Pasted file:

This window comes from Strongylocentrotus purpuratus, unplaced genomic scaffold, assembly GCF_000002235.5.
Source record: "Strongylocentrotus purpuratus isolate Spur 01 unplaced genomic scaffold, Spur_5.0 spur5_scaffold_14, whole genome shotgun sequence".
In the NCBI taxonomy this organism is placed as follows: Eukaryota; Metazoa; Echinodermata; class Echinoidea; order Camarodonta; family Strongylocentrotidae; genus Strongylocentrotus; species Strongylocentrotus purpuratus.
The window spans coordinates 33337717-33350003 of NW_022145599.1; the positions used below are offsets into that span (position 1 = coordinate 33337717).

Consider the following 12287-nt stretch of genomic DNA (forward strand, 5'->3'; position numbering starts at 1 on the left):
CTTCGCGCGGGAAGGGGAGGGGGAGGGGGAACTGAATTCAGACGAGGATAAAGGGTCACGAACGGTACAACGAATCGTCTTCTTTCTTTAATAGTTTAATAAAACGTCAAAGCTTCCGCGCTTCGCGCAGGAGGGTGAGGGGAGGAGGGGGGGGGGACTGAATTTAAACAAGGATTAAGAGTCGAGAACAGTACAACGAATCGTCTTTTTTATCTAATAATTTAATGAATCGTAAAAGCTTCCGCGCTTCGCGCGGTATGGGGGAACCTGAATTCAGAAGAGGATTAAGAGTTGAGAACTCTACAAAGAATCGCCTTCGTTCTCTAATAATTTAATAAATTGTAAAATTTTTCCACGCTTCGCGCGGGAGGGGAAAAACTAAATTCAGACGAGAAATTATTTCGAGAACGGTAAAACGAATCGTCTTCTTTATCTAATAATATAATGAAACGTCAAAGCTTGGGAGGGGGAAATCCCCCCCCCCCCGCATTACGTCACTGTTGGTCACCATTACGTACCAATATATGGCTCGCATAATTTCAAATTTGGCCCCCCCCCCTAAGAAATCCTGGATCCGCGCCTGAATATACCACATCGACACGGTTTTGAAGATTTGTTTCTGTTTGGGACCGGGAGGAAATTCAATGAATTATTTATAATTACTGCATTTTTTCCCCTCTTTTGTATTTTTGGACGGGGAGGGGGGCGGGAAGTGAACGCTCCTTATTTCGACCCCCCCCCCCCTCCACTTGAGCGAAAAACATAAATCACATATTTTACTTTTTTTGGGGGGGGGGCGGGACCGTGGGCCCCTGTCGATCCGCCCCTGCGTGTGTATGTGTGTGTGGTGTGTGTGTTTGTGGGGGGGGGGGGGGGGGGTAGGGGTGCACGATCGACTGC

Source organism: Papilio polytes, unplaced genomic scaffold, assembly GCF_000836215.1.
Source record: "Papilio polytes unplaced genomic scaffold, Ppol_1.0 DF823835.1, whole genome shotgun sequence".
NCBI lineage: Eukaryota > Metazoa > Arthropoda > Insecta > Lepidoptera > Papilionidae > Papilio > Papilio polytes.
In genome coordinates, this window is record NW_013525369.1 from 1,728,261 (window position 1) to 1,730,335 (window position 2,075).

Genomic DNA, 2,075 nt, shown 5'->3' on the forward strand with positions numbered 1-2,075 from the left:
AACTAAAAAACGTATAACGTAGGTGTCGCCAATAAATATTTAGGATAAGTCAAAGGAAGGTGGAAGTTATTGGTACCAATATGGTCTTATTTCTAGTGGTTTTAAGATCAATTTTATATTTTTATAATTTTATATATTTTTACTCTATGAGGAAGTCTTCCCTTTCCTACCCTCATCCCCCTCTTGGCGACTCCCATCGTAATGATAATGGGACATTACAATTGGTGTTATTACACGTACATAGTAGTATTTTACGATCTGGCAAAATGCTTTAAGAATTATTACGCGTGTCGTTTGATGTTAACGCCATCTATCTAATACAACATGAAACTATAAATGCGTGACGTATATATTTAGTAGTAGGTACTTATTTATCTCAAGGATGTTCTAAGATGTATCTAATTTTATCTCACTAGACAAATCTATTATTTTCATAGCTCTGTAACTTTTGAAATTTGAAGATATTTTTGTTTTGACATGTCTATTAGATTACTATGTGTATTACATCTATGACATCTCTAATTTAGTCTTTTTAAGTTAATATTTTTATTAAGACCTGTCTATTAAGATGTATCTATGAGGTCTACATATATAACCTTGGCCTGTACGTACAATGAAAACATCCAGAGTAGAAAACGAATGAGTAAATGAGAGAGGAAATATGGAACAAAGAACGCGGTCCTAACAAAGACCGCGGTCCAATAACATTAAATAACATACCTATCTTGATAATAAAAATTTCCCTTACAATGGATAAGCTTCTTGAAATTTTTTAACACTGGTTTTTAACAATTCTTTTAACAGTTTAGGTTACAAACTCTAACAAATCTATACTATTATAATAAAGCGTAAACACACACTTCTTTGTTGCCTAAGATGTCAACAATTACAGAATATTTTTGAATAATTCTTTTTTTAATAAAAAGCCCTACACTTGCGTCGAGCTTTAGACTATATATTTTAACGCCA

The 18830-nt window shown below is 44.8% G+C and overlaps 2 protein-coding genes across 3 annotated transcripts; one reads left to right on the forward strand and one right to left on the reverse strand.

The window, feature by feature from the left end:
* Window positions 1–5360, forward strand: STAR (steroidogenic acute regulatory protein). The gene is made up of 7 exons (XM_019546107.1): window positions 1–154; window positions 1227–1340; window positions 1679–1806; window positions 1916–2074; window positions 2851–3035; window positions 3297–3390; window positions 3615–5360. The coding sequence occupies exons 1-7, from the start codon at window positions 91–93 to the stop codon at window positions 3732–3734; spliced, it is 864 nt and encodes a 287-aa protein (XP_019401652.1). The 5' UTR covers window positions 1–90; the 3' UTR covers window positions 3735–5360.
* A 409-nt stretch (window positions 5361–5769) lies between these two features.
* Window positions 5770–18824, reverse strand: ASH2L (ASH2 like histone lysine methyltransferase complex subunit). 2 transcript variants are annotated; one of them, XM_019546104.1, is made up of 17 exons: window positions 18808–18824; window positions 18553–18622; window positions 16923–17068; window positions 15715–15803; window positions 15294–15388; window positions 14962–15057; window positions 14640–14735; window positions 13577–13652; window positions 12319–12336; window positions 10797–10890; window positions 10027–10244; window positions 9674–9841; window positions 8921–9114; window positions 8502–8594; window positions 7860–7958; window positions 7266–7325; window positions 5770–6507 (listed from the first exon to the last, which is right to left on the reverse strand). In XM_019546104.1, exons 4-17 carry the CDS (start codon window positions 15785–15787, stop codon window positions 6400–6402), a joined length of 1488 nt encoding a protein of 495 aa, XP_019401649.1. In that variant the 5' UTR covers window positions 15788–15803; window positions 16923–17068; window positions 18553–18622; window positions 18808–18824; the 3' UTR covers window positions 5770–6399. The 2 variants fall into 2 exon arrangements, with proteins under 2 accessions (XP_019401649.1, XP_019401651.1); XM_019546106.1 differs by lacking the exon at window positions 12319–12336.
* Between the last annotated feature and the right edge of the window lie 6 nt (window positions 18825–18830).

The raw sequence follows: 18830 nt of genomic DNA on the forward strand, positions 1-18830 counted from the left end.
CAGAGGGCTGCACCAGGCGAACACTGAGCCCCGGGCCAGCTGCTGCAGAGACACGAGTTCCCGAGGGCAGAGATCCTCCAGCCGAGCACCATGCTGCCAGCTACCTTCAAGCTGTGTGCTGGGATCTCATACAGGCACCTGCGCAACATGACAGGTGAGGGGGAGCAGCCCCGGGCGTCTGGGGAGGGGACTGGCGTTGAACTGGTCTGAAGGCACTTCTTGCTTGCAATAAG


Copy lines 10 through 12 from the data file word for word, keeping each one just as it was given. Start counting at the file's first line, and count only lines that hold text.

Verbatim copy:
In genome coordinates, this window is record NW_013525369.1 from 1,728,261 (window position 1) to 1,730,335 (window position 2,075).

Genomic DNA, 2,075 nt, shown 5'->3' on the forward strand with positions numbered 1-2,075 from the left:
AACTAAAAAACGTATAACGTAGGTGTCGCCAATAAATATTTAGGATAAGTCAAAGGAAGGTGGAAGTTATTGGTACCAATATGGTCTTATTTCTAGTGGTTTTAAGATCAATTTTATATTTTTATAATTTTATATATTTTTACTCTATGAGGAAGTCTTCCCTTTCCTACCCTCATCCCCCTCTTGGCGACTCCCATCGTAATGATAATGGGACATTACAATTGGTGTTATTACACGTACATAGTAGTATTTTACGATCTGGCAAAATGCTTTAAGAATTATTACGCGTGTCGTTTGATGTTAACGCCATCTATCTAATACAACATGAAACTATAAATGCGTGACGTATATATTTAGTAGTAGGTACTTATTTATCTCAAGGATGTTCTAAGATGTATCTAATTTTATCTCACTAGACAAATCTATTATTTTCATAGCTCTGTAACTTTTGAAATTTGAAGATATTTTTGTTTTGACATGTCTATTAGATTACTATGTGTATTACATCTATGACATCTCTAATTTAGTCTTTTTAAGTTAATATTTTTATTAAGACCTGTCTATTAAGATGTATCTATGAGGTCTACATATATAACCTTGGCCTGTACGTACAATGAAAACATCCAGAGTAGAAAACGAATGAGTAAATGAGAGAGGAAATATGGAACAAAGAACGCGGTCCTAACAAAGACCGCGGTCCAATAACATTAAATAACATACCTATCTTGATAATAAAAATTTCCCTTACAATGGATAAGCTTCTTGAAATTTTTTAACACTGGTTTTTAACAATTCTTTTAACAGTTTAGGTTACAAACTCTAACAAATCTATACTATTATAATAAAGCGTAAACACACACTTCTTTGTTGCCTAAGATGTCAACAATTACAGAATATTTTTGAATAATTCTTTTTTTAATAAAAAGCCCTACACTTGCGTCGAGCTTTAGACTATATATTTTAACGCCA